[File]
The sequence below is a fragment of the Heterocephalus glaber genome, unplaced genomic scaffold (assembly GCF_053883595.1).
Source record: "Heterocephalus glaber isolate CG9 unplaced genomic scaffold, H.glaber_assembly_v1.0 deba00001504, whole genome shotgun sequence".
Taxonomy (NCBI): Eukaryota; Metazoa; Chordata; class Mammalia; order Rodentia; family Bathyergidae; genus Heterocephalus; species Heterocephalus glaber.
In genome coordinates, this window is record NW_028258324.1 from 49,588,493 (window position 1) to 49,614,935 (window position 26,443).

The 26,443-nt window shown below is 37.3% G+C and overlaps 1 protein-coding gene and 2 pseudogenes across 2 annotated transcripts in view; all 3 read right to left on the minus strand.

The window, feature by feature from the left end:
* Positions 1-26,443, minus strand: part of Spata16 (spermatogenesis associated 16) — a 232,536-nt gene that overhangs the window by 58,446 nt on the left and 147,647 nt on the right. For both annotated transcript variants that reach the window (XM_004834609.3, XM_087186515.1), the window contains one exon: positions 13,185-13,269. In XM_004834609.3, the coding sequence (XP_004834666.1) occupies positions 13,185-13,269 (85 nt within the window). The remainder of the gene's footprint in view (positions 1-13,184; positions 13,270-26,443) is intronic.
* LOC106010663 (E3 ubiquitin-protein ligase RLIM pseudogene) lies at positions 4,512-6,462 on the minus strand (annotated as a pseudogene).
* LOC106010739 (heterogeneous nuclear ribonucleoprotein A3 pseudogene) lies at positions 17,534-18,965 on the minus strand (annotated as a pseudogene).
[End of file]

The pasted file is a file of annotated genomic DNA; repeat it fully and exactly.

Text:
The sequence below is a fragment of the Heterocephalus glaber genome, unplaced genomic scaffold (assembly GCF_053883595.1).
Source record: "Heterocephalus glaber isolate CG9 unplaced genomic scaffold, H.glaber_assembly_v1.0 deba00001504, whole genome shotgun sequence".
Taxonomy (NCBI): Eukaryota; Metazoa; Chordata; class Mammalia; order Rodentia; family Bathyergidae; genus Heterocephalus; species Heterocephalus glaber.
In genome coordinates, this window is record NW_028258324.1 from 49,588,493 (window position 1) to 49,614,935 (window position 26,443).

The 26,443-nt window shown below is 37.3% G+C and overlaps 1 protein-coding gene and 2 pseudogenes across 2 annotated transcripts in view; all 3 read right to left on the minus strand.

The window, feature by feature from the left end:
* Positions 1-26,443, minus strand: part of Spata16 (spermatogenesis associated 16) — a 232,536-nt gene that overhangs the window by 58,446 nt on the left and 147,647 nt on the right. For both annotated transcript variants that reach the window (XM_004834609.3, XM_087186515.1), the window contains one exon: positions 13,185-13,269. In XM_004834609.3, the coding sequence (XP_004834666.1) occupies positions 13,185-13,269 (85 nt within the window). The remainder of the gene's footprint in view (positions 1-13,184; positions 13,270-26,443) is intronic.
* LOC106010663 (E3 ubiquitin-protein ligase RLIM pseudogene) lies at positions 4,512-6,462 on the minus strand (annotated as a pseudogene).
* LOC106010739 (heterogeneous nuclear ribonucleoprotein A3 pseudogene) lies at positions 17,534-18,965 on the minus strand (annotated as a pseudogene).